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Shameful Animation

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Years ago, I went to go see Spike Lee talk about his then-new movie Bamboozled at a campus forum, and I was stunned to hear about how he had planned on using animation in the film. While I have yet to see the movie (and I think there is a section in the film full of outrageously racist clips that were once aired on mainstream television), he talked about trying to get the rights to use a number of popular cartoons in his flick. In fact, he'd pleaded with the folks at Warner Brothers to let him incorporate old clips of Bugs Bunny in blackface, but for obvious reasons he had no luck: those sorts of films are stuck in heavily guarded vaults, if they haven't been already destroyed.
Or so I thought. Thanks to the wonders of the internet, my friend just ordered a set of them online (they're available here), and because I'm thoroughly curious how far companies and cartoonists went, I'm planning on joining him for an animation fest. Of course, I'm already prepared to be outraged. With titles like, Half-pint Pygmy,
Mickey in Arabia, You're a Sap, Mr. Jap, Uncle Tom's Bungalow and Rhythm on the Reservation, all teamed up with the Flintstones' Winston commercial, it seems like there's plenty in the mix to offend people of every race and culture. On the other hand, viewing something like this every once in a while might end up serving as a nice reminder of how far we truly have come in the last 70 years.

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Little Baby's Ice Cream
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Food
Pizza and Cricket Cake Are Just Some of the Odd Flavors You'll Find at This Philadelphia Ice Cream Shop
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Little Baby's Ice Cream

Ice cream flavors can get pretty out-there, thanks to the growing number of creative scoop shops willing to take risks and broaden their customers’ horizons beyond chocolate, vanilla, and strawberry. Intrepid foodies can cool off with frozen treats that taste like horseradish, foie gras, and avocado, while Philadelphia's Little Baby’s Ice Cream is pushing the boundaries of taste with chilly offerings like everything bagel, Maryland BBQ, ranch, and cricket cake.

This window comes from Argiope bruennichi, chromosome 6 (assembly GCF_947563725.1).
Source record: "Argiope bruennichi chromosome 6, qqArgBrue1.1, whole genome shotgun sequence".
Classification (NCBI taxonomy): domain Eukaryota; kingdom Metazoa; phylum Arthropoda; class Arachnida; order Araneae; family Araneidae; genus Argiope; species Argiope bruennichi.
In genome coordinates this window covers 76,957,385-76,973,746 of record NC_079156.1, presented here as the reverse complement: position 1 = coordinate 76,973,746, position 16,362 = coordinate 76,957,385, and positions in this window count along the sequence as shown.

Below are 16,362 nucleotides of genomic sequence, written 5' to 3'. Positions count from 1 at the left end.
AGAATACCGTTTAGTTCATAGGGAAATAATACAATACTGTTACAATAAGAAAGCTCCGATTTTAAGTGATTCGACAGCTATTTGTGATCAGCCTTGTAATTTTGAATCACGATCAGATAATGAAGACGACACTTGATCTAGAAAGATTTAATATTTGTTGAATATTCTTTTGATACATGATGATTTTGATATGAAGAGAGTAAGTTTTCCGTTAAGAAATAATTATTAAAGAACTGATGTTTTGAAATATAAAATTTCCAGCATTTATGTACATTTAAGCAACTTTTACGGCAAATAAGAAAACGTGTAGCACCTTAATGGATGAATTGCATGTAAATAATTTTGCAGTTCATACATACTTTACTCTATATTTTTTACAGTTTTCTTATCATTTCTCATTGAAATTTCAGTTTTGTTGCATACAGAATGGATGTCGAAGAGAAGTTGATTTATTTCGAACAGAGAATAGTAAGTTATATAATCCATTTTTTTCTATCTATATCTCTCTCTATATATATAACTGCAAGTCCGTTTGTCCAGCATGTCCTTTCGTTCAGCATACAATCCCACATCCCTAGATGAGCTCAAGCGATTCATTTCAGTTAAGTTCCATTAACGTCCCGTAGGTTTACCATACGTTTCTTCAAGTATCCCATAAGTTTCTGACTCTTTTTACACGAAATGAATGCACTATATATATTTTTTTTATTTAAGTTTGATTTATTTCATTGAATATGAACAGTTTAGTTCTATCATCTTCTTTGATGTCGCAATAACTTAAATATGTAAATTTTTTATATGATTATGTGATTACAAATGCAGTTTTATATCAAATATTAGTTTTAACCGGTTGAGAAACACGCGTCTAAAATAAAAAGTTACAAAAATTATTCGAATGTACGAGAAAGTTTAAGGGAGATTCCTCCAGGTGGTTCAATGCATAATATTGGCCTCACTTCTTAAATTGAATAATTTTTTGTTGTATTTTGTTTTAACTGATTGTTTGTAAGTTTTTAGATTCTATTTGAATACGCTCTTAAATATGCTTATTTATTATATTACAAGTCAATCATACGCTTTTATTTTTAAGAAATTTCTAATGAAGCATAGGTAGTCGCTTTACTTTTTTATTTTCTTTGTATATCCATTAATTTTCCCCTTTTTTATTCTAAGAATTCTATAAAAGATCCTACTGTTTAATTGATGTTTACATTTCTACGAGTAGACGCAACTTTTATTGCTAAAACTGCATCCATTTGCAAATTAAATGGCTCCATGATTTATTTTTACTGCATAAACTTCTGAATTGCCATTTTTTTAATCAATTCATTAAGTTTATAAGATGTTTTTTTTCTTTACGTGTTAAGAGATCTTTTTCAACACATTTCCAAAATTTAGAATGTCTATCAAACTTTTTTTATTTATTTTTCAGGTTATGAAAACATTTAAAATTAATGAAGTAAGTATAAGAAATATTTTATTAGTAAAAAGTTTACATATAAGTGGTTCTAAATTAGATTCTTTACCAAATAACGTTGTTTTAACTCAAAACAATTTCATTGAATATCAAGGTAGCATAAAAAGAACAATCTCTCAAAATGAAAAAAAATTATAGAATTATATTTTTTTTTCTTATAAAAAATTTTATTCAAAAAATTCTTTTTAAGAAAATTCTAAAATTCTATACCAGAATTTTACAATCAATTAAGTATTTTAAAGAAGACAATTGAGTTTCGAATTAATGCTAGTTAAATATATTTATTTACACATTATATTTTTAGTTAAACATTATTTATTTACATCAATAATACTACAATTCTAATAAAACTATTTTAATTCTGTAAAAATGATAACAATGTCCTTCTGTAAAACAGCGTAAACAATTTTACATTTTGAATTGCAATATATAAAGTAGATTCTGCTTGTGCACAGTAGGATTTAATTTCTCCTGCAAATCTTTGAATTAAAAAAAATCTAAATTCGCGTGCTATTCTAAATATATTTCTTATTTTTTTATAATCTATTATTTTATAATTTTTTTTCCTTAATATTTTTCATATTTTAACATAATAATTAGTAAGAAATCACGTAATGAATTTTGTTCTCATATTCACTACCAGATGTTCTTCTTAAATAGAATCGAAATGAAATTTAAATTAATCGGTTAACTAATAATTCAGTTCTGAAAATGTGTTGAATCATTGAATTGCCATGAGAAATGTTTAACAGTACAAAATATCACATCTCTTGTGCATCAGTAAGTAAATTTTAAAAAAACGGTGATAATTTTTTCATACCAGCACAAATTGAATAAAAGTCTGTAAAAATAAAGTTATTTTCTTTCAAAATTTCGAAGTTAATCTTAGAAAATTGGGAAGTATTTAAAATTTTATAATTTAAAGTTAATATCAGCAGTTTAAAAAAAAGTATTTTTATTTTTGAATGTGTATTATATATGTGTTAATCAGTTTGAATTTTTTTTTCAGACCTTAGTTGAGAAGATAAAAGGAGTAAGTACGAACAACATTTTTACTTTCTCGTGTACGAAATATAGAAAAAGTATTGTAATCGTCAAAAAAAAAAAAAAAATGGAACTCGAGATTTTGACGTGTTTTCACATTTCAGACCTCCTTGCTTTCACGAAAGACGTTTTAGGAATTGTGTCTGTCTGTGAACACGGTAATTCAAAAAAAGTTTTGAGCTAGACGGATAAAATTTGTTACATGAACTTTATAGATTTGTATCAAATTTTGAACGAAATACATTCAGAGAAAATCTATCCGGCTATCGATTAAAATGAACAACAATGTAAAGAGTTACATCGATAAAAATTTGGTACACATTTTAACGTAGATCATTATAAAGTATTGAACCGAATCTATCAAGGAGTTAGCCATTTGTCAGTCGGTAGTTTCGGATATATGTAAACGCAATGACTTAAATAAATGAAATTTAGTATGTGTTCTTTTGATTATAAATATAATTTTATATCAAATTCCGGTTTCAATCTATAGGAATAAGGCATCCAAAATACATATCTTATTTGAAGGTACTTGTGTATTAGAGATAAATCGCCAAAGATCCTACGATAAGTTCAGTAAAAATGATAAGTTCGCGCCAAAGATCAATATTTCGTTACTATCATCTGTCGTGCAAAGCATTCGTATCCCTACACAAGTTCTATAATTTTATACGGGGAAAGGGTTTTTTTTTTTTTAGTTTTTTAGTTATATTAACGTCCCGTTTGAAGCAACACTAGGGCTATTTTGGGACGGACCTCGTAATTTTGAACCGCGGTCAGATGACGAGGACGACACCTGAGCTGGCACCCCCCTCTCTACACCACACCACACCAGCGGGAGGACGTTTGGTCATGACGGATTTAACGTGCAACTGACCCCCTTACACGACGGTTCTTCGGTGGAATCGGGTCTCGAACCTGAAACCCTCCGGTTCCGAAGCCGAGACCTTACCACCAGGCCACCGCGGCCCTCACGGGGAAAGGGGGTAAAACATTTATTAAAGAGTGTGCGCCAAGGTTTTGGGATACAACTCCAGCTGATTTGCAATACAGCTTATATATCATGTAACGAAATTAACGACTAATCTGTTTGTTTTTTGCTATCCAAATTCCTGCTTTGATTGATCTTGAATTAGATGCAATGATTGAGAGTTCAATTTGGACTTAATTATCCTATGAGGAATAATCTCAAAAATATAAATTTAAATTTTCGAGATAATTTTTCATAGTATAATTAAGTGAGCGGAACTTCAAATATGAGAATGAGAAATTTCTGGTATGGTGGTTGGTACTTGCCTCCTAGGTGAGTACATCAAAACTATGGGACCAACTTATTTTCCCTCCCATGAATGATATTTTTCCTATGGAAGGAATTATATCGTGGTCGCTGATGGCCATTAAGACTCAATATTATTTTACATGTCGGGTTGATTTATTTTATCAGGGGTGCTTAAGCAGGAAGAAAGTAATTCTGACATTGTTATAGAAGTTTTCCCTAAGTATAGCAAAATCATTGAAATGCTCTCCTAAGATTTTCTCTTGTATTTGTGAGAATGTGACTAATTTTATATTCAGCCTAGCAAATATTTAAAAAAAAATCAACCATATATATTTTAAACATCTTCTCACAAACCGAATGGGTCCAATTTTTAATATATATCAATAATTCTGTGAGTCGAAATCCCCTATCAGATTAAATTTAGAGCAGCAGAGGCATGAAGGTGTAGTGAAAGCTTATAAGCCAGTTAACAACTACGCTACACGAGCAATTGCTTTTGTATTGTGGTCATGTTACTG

Cricket-flavored ice cream, created by Philadelphia-based Little Baby's Ice Cream
Little Baby's Ice Cream

Everything Bagel-flavored ice cream, created by Philadelphia-based Little Baby's Ice Cream
Little Baby's Ice Cream

As Lonely Planet News reports, Little Baby’s Ice Cream launched its first signature “oddball” ice cream—Earl Grey sriracha—in 2011. Since then, its rotating menu has only gotten quirkier. In addition to the aforementioned flavors, customers who swing by Little Baby’s this summer can even try pizza ice cream.

The store created the savory flavor in 2011, to celebrate neighborhood eatery Pizza Brain’s inclusion into Guinness World Records for its vast collection of pizza memorabilia. The savory, Italian-esque snack is made from ingredients like tomato, basil, oregano, salt, and garlic—and yes, it actually tastes like pizza, Little Baby’s co-owner Pete Angevine told Lonely Planet News.

Pizza-flavored ice cream, made by Philadelphia-based Little Baby's Ice Cream
Little Baby's Ice Cream

“Frequently, folks will see it on the menu and be incredulous, then be convinced to taste it, giggle, talk about how surprised they are that it really tastes just like pizza … and then order something else,” Angevine said. “That’s just fine. Just as often though, they’ll end up getting a pizza milkshake!”

Little Baby’s flagship location is in Philadelphia's East Kensington neighborhood, but customers can also sample their unconventional goods at additional outposts in West Philadelphia, Baltimore, and a pop-up stand in Washington, D.C.’s Union Market. Just make sure to bring along a sense of adventure, and to leave your preconceived notions of what ice cream should taste like at home.

[h/t Lonely Planet]

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Warby Parker
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Space
Warby Parker Is Giving Away Free Eclipse Glasses in August
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Warby Parker

When this year’s rare “all-American” total solar eclipse comes around on August 21, you’ll want to be prepared. Whether you’re chasing the eclipse to Kentucky or viewing it from your backyard, you’ll need a way to watch it safely. That means an eclipse filter over your telescope, or specially designed eclipse glasses.

For the latter, you can just show up at your nearest Warby Parker, and their eye experts will hand over a pair of eclipse glasses. The stores are giving out the free eye protectors throughout August. The company’s Nashville store is also having an eclipse party to view the celestial event on the day-of.

Get your glasses early, because you don’t want to miss out on this eclipse, which will cross the continental U.S. from Oregon to South Carolina. There are only so many total solar eclipses you’ll get to see in your lifetime, after all.

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